81. Psoriasis: Pathogenesis

  1. Alan D. Irvine MD, FRCPI, FRCP3,4,
  2. Peter H. Hoeger MD5,6 and
  3. Albert C. Yan MD, FAAP, FAAD7,8
  1. Flora B. de Waard-van der Spek MD, PhD1 and
  2. Arnold P. Oranje MD, PhD2

Published Online: 24 MAY 2011

DOI: 10.1002/9781444345384.ch81

Harper's Textbook of Pediatric Dermatology, Volume 1, 2, Third Edition

Harper's Textbook of Pediatric Dermatology, Volume 1, 2, Third Edition

How to Cite

de Waard-van der Spek, F. B. and Oranje, A. P. (2011) Psoriasis: Pathogenesis, in Harper's Textbook of Pediatric Dermatology, Volume 1, 2, Third Edition (eds A. D. Irvine, P. H. Hoeger and A. C. Yan), Wiley-Blackwell, Oxford, UK. doi: 10.1002/9781444345384.ch81

Editor Information

  1. 3

    Trinity College, Dublin, Ireland

  2. 4

    Our Lady's Children's Hospital, Dublin, Ireland

  3. 5

    University of Hamburg, Hamburg, Germany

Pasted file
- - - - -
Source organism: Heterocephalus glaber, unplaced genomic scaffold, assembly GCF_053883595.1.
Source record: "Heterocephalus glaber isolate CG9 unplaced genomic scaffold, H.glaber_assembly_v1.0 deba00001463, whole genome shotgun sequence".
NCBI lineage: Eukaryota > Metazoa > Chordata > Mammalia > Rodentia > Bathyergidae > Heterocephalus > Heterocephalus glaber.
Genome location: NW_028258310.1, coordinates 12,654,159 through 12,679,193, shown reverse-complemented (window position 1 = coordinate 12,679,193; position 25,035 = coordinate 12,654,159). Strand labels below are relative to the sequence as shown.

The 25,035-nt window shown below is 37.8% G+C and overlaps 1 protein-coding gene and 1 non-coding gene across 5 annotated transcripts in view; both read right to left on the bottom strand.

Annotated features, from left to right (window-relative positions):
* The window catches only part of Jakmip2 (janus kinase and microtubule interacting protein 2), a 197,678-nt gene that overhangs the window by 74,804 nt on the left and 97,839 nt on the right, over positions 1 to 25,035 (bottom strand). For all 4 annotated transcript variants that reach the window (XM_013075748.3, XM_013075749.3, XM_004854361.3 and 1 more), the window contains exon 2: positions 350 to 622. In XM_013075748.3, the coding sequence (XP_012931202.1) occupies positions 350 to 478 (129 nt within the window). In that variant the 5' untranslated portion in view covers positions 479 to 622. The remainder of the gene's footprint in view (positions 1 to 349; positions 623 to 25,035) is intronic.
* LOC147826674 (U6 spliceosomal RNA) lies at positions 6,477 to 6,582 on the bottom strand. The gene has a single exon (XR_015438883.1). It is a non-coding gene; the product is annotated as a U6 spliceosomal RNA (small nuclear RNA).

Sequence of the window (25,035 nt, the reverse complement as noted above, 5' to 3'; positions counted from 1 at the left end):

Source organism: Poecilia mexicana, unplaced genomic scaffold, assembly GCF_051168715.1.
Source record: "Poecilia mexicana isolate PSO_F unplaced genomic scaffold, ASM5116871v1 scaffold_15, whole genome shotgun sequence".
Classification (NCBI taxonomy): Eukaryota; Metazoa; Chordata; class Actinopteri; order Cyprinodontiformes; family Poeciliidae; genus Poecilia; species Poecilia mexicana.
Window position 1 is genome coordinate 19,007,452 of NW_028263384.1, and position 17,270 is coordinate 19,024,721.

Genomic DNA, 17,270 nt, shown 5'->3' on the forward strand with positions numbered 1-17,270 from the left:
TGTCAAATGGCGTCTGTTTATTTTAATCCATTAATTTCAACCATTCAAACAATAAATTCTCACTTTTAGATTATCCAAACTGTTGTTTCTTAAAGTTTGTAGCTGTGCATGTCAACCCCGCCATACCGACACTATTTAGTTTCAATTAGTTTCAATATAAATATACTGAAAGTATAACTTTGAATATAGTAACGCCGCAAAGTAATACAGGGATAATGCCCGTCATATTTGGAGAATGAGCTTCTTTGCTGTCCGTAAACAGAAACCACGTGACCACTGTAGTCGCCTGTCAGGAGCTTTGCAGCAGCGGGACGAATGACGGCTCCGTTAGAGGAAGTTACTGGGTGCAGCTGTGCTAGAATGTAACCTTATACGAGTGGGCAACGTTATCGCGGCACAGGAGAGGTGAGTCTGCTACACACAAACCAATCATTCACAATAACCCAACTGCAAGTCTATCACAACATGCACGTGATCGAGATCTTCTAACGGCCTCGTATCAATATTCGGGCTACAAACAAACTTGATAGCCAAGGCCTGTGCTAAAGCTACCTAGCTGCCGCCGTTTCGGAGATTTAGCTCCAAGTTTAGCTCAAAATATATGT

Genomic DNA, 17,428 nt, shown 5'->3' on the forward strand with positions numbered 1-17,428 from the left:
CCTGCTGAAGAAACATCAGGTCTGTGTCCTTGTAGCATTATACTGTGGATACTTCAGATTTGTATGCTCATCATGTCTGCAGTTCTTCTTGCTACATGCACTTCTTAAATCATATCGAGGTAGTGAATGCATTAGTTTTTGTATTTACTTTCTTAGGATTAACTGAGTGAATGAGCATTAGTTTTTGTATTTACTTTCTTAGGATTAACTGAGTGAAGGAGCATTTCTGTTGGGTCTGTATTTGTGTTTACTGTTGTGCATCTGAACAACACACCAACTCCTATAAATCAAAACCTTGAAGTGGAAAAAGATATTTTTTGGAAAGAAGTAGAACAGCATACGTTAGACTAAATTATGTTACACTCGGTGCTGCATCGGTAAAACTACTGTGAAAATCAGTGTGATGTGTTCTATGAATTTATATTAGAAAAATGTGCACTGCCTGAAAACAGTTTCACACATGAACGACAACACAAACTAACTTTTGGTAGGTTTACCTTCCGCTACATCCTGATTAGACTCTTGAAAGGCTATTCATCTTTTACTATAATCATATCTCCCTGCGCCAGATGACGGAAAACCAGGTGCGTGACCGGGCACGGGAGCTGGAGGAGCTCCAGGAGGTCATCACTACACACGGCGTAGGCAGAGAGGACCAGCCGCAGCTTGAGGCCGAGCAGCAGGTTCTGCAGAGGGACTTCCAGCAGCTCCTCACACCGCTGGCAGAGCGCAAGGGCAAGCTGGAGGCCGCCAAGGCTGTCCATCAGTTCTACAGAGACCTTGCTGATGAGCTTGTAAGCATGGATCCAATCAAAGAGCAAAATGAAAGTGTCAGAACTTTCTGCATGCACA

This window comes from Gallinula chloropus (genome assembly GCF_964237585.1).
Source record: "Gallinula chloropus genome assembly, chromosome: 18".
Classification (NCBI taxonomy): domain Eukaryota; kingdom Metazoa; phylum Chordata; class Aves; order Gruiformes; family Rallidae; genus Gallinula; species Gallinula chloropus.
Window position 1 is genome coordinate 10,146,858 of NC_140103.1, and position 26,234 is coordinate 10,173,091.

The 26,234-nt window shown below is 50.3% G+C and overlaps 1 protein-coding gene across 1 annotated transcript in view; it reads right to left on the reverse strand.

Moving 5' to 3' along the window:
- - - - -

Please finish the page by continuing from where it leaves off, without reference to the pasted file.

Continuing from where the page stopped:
4. 6

    Catholic Children's Hospital Wilhelmstift, Hamburg, Germany

  5. 7

    University of Pennsylvania School of Medicine, Philadelphia, PA, USA

  6. 8

    The Children's Hospital of Philadelphia, Philadelphia, PA, USA

Author Information

  1. 1

    Department of Dermatology, Erasmus MC, Rotterdam, The Netherlands

  2. 2

    Professor of Pediatric Dermatology, Department of Pediatrics, Erasmus MC, Sophia Children's Hospital, Rotterdam, The Netherlands

Publication History

  1. Published Online: 24 MAY 2011
  2. Published Print: 3 JUN 2011

ISBN Information

Print ISBN: 9781405176958

Online ISBN: 9781444345384

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Keywords:

  • psoriasis;
  • aetiology;
  • pathogenesis;
  • genetics;
  • Th1 response;
  • antigen-presenting cells;
  • environmental factors

Summary

In this chapter the aetiology and pathogenesis of psoriasis are discussed. Accumulating evidence indicates that psoriasis is a multifactorial disorder caused by the concerted action of multiple disease genes in a single individual, triggered by environmental factors.

In the past, abnormalities in keratinization were considered the etiopathogenic basis of psoriasis; however, it is now currently thought that it is initially an immune affection mediated by type Th1 response. Recently, new data have led to the assumption that antigen-presenting cells are important not only in the induction of psoriasis but also in its maintenance.